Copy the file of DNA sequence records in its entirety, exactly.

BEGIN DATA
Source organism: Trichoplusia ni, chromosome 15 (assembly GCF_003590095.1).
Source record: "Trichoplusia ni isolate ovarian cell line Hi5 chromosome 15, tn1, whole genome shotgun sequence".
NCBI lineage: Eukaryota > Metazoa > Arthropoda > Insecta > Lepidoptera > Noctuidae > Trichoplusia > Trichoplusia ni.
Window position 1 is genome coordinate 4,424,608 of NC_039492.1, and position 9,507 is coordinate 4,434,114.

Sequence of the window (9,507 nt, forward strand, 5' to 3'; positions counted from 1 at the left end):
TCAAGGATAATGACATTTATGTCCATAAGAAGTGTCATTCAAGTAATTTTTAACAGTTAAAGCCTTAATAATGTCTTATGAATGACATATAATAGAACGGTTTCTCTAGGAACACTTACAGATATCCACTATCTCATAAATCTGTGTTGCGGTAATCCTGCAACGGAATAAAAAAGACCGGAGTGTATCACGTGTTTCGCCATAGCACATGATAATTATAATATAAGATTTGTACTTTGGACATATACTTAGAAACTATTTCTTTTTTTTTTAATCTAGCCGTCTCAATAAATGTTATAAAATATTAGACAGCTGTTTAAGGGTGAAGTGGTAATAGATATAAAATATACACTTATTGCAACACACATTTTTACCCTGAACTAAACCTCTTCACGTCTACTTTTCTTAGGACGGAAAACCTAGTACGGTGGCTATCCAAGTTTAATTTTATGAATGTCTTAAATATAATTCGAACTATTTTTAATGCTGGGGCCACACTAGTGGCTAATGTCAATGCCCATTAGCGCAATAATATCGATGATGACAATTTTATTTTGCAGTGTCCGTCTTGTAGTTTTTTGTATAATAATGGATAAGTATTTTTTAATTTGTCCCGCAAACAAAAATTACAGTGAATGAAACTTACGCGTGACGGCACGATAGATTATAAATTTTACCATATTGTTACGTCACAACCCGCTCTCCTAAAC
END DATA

Source organism: Trichoplusia ni, chromosome 15 (assembly GCF_003590095.1).
Source record: "Trichoplusia ni isolate ovarian cell line Hi5 chromosome 15, tn1, whole genome shotgun sequence".
NCBI lineage: Eukaryota > Metazoa > Arthropoda > Insecta > Lepidoptera > Noctuidae > Trichoplusia > Trichoplusia ni.
Window position 1 is genome coordinate 4,424,608 of NC_039492.1, and position 9,507 is coordinate 4,434,114.

Sequence of the window (9,507 nt, forward strand, 5' to 3'; positions counted from 1 at the left end):
TCAAGGATAATGACATTTATGTCCATAAGAAGTGTCATTCAAGTAATTTTTAACAGTTAAAGCCTTAATAATGTCTTATGAATGACATATAATAGAACGGTTTCTCTAGGAACACTTACAGATATCCACTATCTCATAAATCTGTGTTGCGGTAATCCTGCAACGGAATAAAAAAGACCGGAGTGTATCACGTGTTTCGCCATAGCACATGATAATTATAATATAAGATTTGTACTTTGGACATATACTTAGAAACTATTTCTTTTTTTTTTAATCTAGCCGTCTCAATAAATGTTATAAAATATTAGACAGCTGTTTAAGGGTGAAGTGGTAATAGATATAAAATATACACTTATTGCAACACACATTTTTACCCTGAACTAAACCTCTTCACGTCTACTTTTCTTAGGACGGAAAACCTAGTACGGTGGCTATCCAAGTTTAATTTTATGAATGTCTTAAATATAATTCGAACTATTTTTAATGCTGGGGCCACACTAGTGGCTAATGTCAATGCCCATTAGCGCAATAATATCGATGATGACAATTTTATTTTGCAGTGTCCGTCTTGTAGTTTTTTGTATAATAATGGATAAGTATTTTTTAATTTGTCCCGCAAACAAAAATTACAGTGAATGAAACTTACGCGTGACGGCACGATAGATTATAAATTTTACCATATTGTTACGTCACAACCCGCTCTCCTAAAC